“Holiday blues" range from mild sadness during the holidays to severe depression.  Real medicine for holiday blues is knowing that someone cares about you.  If you’re feeling holiday blues, you can give yourself some healing by reaching out to your mentee.  Even if they don’t respond the way you want, you can know that you did something
So, please try to stay in contact with your mentee during the time between now and the New Year. 
o   A simple phone call from their mentor is a big statement that someone cares. 
o   Doing something special with your mentee is even more powerful when you are able to make the time.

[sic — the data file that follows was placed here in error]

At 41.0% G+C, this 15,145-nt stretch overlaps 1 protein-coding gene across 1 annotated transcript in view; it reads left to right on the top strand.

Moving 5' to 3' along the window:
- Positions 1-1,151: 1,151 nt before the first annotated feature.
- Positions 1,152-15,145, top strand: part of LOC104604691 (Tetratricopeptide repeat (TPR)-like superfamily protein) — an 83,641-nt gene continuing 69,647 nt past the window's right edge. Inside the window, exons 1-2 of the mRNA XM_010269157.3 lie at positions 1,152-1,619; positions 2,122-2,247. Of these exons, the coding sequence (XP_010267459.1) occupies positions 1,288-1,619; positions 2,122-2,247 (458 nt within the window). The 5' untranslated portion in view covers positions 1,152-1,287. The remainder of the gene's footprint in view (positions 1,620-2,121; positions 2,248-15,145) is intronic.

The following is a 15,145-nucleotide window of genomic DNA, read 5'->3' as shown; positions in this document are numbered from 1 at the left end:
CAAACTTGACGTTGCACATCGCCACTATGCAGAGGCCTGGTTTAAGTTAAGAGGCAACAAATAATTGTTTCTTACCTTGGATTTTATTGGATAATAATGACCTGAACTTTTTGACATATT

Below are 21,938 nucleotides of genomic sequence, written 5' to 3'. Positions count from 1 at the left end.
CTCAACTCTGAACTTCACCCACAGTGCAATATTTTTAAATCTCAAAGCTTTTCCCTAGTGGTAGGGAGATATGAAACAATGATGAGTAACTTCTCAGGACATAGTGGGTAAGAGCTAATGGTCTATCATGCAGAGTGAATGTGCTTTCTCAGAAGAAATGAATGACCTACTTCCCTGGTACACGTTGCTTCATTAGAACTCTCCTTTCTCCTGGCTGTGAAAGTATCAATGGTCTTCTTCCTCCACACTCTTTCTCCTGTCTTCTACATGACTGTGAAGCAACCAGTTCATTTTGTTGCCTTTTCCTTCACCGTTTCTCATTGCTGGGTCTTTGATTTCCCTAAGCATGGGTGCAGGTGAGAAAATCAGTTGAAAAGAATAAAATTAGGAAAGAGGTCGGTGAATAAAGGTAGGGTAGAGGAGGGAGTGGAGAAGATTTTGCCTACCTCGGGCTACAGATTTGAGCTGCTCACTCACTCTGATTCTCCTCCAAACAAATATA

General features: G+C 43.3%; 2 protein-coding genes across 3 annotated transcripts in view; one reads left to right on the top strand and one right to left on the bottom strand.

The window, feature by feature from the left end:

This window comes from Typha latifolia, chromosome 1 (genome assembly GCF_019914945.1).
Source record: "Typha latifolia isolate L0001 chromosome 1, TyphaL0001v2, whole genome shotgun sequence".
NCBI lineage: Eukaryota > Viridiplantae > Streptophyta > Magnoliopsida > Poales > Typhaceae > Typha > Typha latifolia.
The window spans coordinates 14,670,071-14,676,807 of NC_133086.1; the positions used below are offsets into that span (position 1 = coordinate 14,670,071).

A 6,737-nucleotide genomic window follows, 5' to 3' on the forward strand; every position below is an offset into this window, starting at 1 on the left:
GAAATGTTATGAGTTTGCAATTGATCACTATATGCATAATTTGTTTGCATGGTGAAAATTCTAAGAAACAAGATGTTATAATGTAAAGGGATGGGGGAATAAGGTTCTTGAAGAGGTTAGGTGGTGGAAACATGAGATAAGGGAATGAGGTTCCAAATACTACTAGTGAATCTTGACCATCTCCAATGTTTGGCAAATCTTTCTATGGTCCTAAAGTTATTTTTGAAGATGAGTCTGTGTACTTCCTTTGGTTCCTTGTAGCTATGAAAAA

o   Don’t forget to send your mentee a Holiday card. 
o   If you go somewhere special during the holidays, perhaps you can send a postcard to your mentee.
o   A caveat: Try to resist the temptation of giving expensive gifts to your mentee.

 Finally, all of us at Youth Mentoring Connection are privileged during the holidays to witness thousands of caring relationships.  You can’t beat that for holiday warmth and cheer.